The German real estate crowdfunding market is very young. Although a few projects appeared as early as 2012, the market has only taken off after the entry into force of the KASG in July 2015. Most real estate projects raise funds in form of subordinated loans regulated by the KASG.

Michel Harms tracks the overall crowdinvesting industry through his crowdfunding barometer and his aggregation site crowdinvest.de which lists all crowdinvesting projects available in Germany. According to his reports, real estate accounts for 80% of the crowdinvesting market. In 2016, the market doubled in size to reach €40 million. In the first five months of 2017 alone, 51 real estate projects raised €52 million. One can reasonably expect the market to triple in size by the end of 2017.

In 2016, more than 80% of the 48 projects were residential development projects (construction, renovation, rehabilitation), half of which were located in big German cities, with Berlin being the top location. As mentioned, most platforms use the regulated subordinated loans, ahead of bank loans and bonds. The average loan duration is 21 months, the median interest rate 6%.

See: Could Real Estate Crowdfunding Help Millennials Retire Sooner?

Three leaders emerge

In the short time since 2015, three leaders have already emerged: Exporo, Zinsland and Bergfuerst, three platforms dedicated real estate crowdfunding. Together, they make up for more than three-quarters of the real estate crowdfinancing.

Exporo was incorporated in 2013 by Simon Brunke, CEO, Björn Maronde, Julian Oertzen and Tim Bütecke. The company launched its first project as Exporo GmbH at the end of 2014. Since then, the platform has broken away from the pack by raising more than €64 million cumulatively, which amounts to a market share of over 40%. The platform has financed more 52 projects, including 21 in 2017 alone. Many of these are large projects, at the upper limit of the German prospectus-exemption of €2,5 million. To fuel its expansion, Exporo recently raised €8 million from e.ventures, Holtzbrinck Ventures, Sunstone and BPO Capital.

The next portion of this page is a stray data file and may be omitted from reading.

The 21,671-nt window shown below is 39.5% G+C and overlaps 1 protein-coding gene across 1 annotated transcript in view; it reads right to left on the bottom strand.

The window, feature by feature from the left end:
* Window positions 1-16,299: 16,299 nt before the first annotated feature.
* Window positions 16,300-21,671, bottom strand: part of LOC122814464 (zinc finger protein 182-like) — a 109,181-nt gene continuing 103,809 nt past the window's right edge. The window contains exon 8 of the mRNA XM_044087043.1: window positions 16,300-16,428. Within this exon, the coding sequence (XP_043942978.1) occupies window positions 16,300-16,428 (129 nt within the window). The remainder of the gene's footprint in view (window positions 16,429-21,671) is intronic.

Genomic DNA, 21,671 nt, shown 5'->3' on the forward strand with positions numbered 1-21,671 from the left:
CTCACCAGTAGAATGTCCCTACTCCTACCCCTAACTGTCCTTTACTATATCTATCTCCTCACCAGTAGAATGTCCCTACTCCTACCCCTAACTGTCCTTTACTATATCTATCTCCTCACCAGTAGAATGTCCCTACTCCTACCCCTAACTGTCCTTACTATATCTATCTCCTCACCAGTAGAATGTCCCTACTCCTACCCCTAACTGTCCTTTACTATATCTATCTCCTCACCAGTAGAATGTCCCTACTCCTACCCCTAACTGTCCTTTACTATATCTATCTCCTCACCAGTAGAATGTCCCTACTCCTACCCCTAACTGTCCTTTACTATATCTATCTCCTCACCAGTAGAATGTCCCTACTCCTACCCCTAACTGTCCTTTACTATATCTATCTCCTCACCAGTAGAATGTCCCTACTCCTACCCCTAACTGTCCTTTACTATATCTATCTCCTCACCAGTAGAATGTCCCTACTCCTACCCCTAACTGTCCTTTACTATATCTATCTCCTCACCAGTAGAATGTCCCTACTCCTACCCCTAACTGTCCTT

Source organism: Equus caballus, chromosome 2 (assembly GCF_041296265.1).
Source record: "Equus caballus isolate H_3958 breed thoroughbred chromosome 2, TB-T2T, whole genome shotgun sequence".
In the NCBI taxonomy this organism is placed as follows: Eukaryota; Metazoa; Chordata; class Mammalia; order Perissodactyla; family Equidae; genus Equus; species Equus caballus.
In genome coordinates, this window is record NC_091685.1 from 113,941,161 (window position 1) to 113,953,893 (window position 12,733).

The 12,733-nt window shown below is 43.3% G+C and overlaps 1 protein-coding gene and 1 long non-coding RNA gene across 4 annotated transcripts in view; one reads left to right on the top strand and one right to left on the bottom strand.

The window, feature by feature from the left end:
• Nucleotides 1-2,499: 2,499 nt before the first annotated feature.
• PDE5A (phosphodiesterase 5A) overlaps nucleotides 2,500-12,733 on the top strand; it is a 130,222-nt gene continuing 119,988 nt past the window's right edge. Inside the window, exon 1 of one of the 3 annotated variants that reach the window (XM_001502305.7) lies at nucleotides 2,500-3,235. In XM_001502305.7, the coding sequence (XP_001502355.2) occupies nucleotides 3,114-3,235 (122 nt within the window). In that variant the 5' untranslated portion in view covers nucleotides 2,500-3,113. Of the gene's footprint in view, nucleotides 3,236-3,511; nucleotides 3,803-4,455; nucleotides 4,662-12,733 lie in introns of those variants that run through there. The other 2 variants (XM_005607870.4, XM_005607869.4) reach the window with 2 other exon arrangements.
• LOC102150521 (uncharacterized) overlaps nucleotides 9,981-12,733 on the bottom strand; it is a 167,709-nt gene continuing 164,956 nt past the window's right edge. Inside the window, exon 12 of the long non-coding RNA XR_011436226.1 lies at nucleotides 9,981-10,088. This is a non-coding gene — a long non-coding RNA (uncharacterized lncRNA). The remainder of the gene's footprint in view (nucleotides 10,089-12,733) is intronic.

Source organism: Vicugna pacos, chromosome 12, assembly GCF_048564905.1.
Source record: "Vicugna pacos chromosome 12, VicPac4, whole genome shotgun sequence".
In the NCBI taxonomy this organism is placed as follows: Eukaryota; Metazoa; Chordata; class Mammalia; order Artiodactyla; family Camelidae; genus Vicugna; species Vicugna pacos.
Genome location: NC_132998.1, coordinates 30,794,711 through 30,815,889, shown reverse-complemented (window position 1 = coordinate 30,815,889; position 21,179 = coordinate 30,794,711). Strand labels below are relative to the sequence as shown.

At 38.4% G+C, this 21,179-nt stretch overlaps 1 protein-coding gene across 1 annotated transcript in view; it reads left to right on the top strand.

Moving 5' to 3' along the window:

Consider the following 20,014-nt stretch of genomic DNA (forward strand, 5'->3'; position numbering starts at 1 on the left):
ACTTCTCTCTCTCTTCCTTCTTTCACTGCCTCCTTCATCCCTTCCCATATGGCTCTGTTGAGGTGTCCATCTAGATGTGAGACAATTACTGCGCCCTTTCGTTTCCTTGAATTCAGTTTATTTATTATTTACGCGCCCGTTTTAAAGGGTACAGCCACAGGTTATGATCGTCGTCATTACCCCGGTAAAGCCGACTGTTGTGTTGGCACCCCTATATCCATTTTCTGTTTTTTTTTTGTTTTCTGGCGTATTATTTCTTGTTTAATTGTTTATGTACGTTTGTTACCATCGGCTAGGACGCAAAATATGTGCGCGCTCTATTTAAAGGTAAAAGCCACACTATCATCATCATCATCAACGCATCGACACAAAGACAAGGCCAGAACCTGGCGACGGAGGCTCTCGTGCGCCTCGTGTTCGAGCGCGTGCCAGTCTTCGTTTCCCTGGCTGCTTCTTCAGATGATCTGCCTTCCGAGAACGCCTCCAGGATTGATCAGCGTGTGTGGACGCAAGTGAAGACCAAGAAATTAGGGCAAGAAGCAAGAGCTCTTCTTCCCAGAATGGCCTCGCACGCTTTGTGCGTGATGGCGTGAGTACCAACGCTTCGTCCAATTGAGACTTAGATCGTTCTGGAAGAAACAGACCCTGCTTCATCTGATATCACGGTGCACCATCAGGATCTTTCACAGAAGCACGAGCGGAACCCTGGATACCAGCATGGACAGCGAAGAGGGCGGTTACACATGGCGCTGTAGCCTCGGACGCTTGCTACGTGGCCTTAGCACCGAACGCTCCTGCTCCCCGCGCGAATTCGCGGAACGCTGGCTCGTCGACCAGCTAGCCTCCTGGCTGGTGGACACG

Zinsland was founded in 2014 by Carl-Friedrich von Stechow, CEO, Dr. Stefan Wiskemann and Moritz Eversmann. The platform launched its first project in 2015. Since then, it has financed 25 projects, including 10 in 2017, for a total of €18 million. It claims 2,600 members.  To meet its aggressive growth plans the company expect to double its number of employees by year end.

Bergfürst was started much earlier than its competitors, in 2011, as an equity crowdfunding platform launched by Dr. Guido Sandler, CEO, and Dennis Bemmann. The platform launched its first real estate project in 2014 and pivoted shortly after to dedicate itself exclusively to real estate projects. To date, the platform has raised nearly 13 million to finance 20 real estate projects. Whereas most competitors require a minimum investment of €500, Bergfürst lets retail investors participate with €10.

Bergfürst transition to real estate crowdfunding is an exception. Other equity crowdfunding platforms who fund SMEs and startups, such as Seedmatch (through Mezzany), Companisto or FunderNation, have tried their hand in real estate crowdfunding with a few projects. But they seem to have given up competing with the more specialized platforms.

 

Continue to the full article here--> 

The National Crowdfunding Association of Canada (NCFA Canada) is a cross-Canada non-profit actively engaged with both social and investment crowdfunding stakeholders across the country. NCFA Canada provides education, research, leadership, support, and networking opportunities to over 1500+ members and works closely with industry, government, academia, community and eco-system partners and affiliates to create a strong and vibrant crowdfunding industry in Canada. Learn more at www.ncfacanada.org.

Share

There are Now 29 FINRA Regulated Reg CF Crowdfunding Portals

Share

CrowdfundInsider | By

The number of FINRA approved and regulated crowdfunding portals has been inching higher. Today, there are 29 different Reg CF crowdfunding platforms each targeting the new securities exemption created under the JOBS Act 0f 2012. At the beginning of 2017, that number stood at 22 approved Reg CF platforms with a single entity, Ufundingportal losing it license after FINRA took action after it determined there was significant potential for fraud emanating from the site.

About a year ago, there was less than have this number so interest in launching a Reg CF platform has remained fairly robust.

See:  Is Your Crowdfunding Portal Ready for Your First FINRA Exam?

Some interesting new additions to the list include “Good Capital Ventures” based in Massillon, Ohio. According to the SEC filing, Good Capital Ventures was founded by Justin Jeffrey Gantz who is an architect by education. The site is apparently not yet live.

EquityBender, based in Newport Beach, California, is another new platform. Their website indicates their team has experience in raising more than $250 million for early stage and growth companies in the past years.

Sprowtt Crowdfunding in Tampa, Florida, was founded by Mark Robert Jones. Affiliated with Sprowtt Services, Jones is said to have been “asked to actively participate in crafting the JOBS Act, including the equity crowdfunding laws and regulations.”